@LynnJ: I haven't heard anything about oxidation of folate being a problem, and in fact have heard just the opposite. Deplin is frequently prescribed in very high doses without any added B12. The thing with B12 was just a passing remark I heard from someone else. Kinda wish I hadn't mentioned it, as these kinds of remarks can get blown way out of proportion. No worries on folate, though.
  16. brenda

    brenda Senior Member

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    Freddd never had his mutations tested, despite numerous requests that he got them done so that we could compare, just saying that he could not afford to spend 99 dollars on it and that he didn't think he needed to know.

    I don't think they were as bad as some of us as he had no problems taking the small doses many of us have struggled with.

    (He will most likely post now to reply to this)
  17. SJB944

    SJB944 Senior Member

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    I can't answer for Fred, but I can see his side of the argument for not bothering to have the test done -- he's worked out what works on the basis of his own trials and what actually works for him, and quite a few others.

    I can't argue with anyone who has used the mutation testing to really improve their quality for health, but I've generally found testing tends to open up more questions than answers (and I've done lost of testing over the years, but not mutations for no other reason that I'm done with testing for the time being.). My own improvements have come largely from Fred's protocol and approach, but through my own trail and error and many, many road blocks.

    Maybe it isn't a reason for not having testing done, but I'm not sure what conclusions you could actually draw from Fred's test, if he were to have them done -- is the science on mutations and it's guidance on supplementation strong enough to contradict what may actually work by trail and error?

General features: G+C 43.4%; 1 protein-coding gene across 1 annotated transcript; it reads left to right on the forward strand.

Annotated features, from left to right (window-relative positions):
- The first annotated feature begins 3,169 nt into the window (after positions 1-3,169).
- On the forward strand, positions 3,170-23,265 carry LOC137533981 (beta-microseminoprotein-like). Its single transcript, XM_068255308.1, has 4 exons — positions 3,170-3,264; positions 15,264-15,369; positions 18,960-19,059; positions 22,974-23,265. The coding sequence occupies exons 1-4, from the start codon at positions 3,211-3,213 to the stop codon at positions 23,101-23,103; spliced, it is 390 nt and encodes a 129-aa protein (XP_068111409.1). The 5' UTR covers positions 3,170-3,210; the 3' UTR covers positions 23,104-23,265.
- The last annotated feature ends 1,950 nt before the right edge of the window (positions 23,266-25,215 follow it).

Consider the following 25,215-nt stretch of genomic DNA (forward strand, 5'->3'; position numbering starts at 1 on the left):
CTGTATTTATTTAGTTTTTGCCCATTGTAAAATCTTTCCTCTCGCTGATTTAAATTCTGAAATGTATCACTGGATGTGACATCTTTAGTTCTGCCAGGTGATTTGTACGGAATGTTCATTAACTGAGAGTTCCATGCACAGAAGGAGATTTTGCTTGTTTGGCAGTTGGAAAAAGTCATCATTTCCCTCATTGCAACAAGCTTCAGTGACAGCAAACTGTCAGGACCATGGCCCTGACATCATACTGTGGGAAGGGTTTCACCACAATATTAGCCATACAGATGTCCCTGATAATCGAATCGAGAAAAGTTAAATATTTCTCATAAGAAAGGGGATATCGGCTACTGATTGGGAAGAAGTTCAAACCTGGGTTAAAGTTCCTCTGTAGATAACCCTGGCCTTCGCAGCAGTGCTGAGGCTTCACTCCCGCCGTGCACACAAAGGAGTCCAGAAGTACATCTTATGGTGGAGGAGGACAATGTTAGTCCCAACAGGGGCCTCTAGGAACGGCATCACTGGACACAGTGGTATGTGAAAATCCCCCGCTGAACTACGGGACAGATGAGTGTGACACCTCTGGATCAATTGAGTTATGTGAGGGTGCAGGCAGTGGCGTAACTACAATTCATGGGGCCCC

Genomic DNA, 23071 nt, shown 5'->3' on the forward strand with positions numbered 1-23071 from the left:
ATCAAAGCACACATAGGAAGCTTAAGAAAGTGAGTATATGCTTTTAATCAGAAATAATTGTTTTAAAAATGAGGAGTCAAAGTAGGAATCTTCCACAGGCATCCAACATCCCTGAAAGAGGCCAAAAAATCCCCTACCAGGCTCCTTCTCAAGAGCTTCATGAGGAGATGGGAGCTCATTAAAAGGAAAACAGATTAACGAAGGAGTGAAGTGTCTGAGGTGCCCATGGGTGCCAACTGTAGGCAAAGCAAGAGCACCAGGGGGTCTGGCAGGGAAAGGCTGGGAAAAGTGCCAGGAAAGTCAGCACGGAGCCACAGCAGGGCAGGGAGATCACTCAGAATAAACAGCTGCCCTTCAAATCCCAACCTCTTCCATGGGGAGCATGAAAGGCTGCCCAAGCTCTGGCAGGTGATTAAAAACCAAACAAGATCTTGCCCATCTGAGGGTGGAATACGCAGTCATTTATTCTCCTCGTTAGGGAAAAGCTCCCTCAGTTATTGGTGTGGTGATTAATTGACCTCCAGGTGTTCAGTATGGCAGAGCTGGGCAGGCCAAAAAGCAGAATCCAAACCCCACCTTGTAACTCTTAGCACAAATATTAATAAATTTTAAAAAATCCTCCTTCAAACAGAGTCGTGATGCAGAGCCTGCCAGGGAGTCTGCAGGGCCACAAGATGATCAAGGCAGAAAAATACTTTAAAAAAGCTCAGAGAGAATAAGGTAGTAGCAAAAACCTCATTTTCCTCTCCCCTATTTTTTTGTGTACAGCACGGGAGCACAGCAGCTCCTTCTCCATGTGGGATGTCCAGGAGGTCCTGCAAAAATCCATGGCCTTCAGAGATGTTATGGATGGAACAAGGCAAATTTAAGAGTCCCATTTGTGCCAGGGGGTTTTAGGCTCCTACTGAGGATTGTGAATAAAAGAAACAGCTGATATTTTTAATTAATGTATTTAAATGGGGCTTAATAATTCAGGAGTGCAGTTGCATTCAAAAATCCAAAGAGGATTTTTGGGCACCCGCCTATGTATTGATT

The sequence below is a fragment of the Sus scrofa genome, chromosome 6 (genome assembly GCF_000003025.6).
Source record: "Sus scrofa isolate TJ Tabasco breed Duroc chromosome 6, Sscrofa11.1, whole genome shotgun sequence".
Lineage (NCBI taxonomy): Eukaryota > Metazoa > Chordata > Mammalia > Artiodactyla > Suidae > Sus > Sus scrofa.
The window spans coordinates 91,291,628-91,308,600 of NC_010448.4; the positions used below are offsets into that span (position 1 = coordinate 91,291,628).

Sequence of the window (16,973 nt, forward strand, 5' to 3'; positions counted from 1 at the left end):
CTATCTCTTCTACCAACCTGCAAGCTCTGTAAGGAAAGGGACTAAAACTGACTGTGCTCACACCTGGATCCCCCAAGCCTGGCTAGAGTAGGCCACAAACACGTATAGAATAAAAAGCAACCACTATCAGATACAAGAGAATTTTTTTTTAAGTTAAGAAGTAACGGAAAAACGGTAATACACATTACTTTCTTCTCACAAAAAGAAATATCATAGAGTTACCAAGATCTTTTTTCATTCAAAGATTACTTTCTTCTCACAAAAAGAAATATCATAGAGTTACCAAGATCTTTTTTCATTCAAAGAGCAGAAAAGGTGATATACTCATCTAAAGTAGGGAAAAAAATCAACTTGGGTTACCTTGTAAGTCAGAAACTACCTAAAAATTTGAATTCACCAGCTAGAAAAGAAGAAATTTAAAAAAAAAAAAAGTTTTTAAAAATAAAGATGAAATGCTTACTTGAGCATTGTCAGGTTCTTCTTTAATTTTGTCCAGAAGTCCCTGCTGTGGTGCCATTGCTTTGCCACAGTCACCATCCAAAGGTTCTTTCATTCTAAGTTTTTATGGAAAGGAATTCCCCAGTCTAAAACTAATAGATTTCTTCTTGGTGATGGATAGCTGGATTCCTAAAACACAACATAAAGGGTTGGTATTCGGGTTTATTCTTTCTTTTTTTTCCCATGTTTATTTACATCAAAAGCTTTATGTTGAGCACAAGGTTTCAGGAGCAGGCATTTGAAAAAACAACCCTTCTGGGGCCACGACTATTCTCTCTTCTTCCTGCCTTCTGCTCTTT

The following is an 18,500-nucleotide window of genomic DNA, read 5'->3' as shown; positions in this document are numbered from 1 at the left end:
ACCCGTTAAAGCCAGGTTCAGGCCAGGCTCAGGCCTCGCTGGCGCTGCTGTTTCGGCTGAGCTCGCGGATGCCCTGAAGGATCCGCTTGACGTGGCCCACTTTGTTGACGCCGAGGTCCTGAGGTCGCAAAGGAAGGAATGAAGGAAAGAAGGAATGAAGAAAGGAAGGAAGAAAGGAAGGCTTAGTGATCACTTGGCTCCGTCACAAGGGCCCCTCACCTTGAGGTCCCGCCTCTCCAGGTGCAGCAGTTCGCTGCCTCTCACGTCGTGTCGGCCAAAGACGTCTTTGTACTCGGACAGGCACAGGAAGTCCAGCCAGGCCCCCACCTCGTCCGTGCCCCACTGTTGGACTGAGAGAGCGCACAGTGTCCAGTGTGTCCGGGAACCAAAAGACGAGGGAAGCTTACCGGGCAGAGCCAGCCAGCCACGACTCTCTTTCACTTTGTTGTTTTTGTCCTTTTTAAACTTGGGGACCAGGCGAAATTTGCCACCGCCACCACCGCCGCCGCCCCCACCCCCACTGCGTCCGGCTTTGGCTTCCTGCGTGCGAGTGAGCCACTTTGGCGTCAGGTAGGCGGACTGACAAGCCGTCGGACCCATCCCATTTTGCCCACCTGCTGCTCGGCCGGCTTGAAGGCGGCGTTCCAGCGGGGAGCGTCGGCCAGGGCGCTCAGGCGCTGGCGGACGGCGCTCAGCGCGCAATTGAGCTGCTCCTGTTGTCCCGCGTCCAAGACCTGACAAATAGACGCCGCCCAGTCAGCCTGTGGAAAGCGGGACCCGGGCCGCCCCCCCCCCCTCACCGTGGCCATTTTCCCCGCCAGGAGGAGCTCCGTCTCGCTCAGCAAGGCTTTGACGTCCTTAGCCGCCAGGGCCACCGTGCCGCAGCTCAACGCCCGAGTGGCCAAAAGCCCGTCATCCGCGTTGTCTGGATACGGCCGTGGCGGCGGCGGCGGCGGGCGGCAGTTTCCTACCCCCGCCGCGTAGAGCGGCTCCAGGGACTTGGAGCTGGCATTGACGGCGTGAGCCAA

A little philosophical, but a point nonetheless.
    whodathunkit likes this.
  18. SJB944

    SJB944 Senior Member

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    @LynnJ Apols if you've already covered this: but have you tried increasing potassium or l-carnitine to aid he muscle pain after taking Methylfolate?

    Early on I was very critical of Fred suggesting the answer to every symptom increase was taking more potassium or methylfolate, as if this was just to fit everything into his theory; but over time I have increasingly found that many symptoms can be honed back down to a need to increase potassium or methylfolate! (Assuming of course other aspects of his protocol are in place.)
  19. LynnJ

    LynnJ

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    I did try increasing potassium, to the point where I got sick to my stomach.

    The thing that helped relieve the severe folate-related pain was hydroxy B12. I've actually discovered that the hydroxy B12 (Perque 2000mcg) seems to relieve my symptoms (neuropathy in feet, terrible shoulder/clavicle/upper arm pain) better. I've done a fair amount of research here and some people say hydroxy B12 is useless (or can actually make matters WORSE), while others say it's a perfectly good option that works better for some people compared to methyl B12.

    As usual, it's all very confusing. :eek:

    For those of you who reap benefits from B12 - whether you have a deficiency or not - do you find that it wears off very quickly if you forget a dose?

    And secondly, has anyone tried B12 drops? http://www.holisticheal.com/hydroxy-b12-mega-drops.html

    I'm kind of debating trying yet another doctor.... I'm so tired of the problems with my feet and shoulders I could scream. I wouldn't mind trying hydroxy B12 injections to be honest. But there aren't many naturopaths by me and I've heard horror stories about how expensive they are. Pain Management doctor, maybe?

    Given how much the B12 helps my issues, I really hope it's the ultimate cause/solution here, because everything else I've tried has failed. Cortisone injection, chiropractors, massage, physical therapy, Naproxen, x-rays, an MRI of my neck... Nothing! And it just makes no sense, because this isn't like a minor muscle ache. It's the worst pain I've ever had.
    Last edited: Jun 24, 2014
  20. drob31

    drob31

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    I would personally give freddd 99$ so he got this done. Seriously.